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video art

Using the internet as a platform for moving image artwork is a contentious practice. Many galleries and artists shy away from it because they fear losing control of dissemination, because laptops are hardly ideal display devices and the Gloria Jeans' viewing context could potentially damage the art experience.

There are nevertheless a small number of websites that aggregate moving image works for various archival, distribution, network and exhibition purposes, demonstrating that the internet can provide a no-risk platform for moving image artists, a highly valuable resource for research and a unique and intimate experience for viewers.

Generally speaking archive and distribution focussed sites tend to feature celebrated artists but present only short excerpts from works or use tiny media players, whereas sites developed for online exhibition offer a more satisfying viewing experience in terms of presentation, but the standard of work can vary. Here is a selected list of sites dedicated to video art and moving image. Josephine Skinner

Australian Video Art Archive
Founded in 2006 with assistance from Monash University, the Australian Video Art Archive sadly represents a truncated list of artists despite an increasingly strong Australian video art culture evidenced by recent exhibitions such as the MCA's Video Logic, the forthcoming Video Swell at AGNSW and the fact that a video artist officially represented Australia in the Venice Biennale (Shaun Gladwell is notably absent from the archive). No doubt the list will grow in time, but one only has to refer to the Arts Council England funded Lux or the US Video Data Bank to see the potential cultural significance of such a site when supported by the art community and government funding.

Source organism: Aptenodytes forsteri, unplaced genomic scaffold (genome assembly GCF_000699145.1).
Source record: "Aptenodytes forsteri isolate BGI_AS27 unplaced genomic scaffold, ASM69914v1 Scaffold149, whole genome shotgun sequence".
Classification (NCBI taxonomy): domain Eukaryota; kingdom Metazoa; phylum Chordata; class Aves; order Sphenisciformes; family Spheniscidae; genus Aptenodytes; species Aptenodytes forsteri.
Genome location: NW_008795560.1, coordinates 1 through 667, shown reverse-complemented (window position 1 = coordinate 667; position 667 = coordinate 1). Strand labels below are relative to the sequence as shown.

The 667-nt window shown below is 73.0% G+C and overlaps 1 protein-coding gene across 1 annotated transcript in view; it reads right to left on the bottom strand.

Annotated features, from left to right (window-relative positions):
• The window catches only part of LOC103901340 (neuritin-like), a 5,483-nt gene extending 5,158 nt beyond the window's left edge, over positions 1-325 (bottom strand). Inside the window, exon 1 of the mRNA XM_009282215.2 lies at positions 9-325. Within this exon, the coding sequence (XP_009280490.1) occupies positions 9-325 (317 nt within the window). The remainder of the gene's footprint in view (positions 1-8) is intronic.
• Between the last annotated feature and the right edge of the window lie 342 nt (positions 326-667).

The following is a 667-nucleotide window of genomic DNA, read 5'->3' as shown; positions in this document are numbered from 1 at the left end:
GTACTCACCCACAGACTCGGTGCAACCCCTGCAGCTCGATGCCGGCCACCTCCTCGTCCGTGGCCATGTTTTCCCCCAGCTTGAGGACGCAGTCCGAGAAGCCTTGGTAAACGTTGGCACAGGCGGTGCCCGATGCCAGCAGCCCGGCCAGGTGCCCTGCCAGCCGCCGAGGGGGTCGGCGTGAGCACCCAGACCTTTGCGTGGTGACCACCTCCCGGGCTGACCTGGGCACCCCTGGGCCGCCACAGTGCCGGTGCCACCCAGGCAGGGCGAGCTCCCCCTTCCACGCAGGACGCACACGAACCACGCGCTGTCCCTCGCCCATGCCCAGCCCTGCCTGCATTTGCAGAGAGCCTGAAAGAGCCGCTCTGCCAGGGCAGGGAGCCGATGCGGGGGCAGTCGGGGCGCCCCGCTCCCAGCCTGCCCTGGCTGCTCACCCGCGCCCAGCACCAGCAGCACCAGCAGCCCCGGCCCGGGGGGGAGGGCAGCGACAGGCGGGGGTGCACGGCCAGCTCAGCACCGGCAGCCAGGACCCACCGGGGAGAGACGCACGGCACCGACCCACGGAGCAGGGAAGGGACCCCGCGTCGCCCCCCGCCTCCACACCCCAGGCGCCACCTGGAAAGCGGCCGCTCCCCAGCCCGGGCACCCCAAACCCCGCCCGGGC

Lux was established in 2002 and defines itself as a non-profit arts agency. Building on the resources of The London Filmmakers Co-operative, London Video Arts and The Lux Centre, its collection now represents over 4,000 films from international artists with a large selection available to view online in the Watch section. Lux also promotes moving image through distribution, exhibition, publishing, commissioning and offering support for curators, researchers and academics.

Video Data Bank
Video Data Bank is a US-based video art archive boasting a rather impressive collection. Founded in 1976 at the inception of the media arts movement, the collection includes seminal works by key artists such Nam June Paik and Joan Jonas. The main purpose of the website is the distribution and sale of a wonderful selection of DVD anthologies and compilations, but it is also a handy resource, offering informative short texts on artists and art movements with a large number of works to view—unfortunately these appear on frustratingly small Quicktime video players.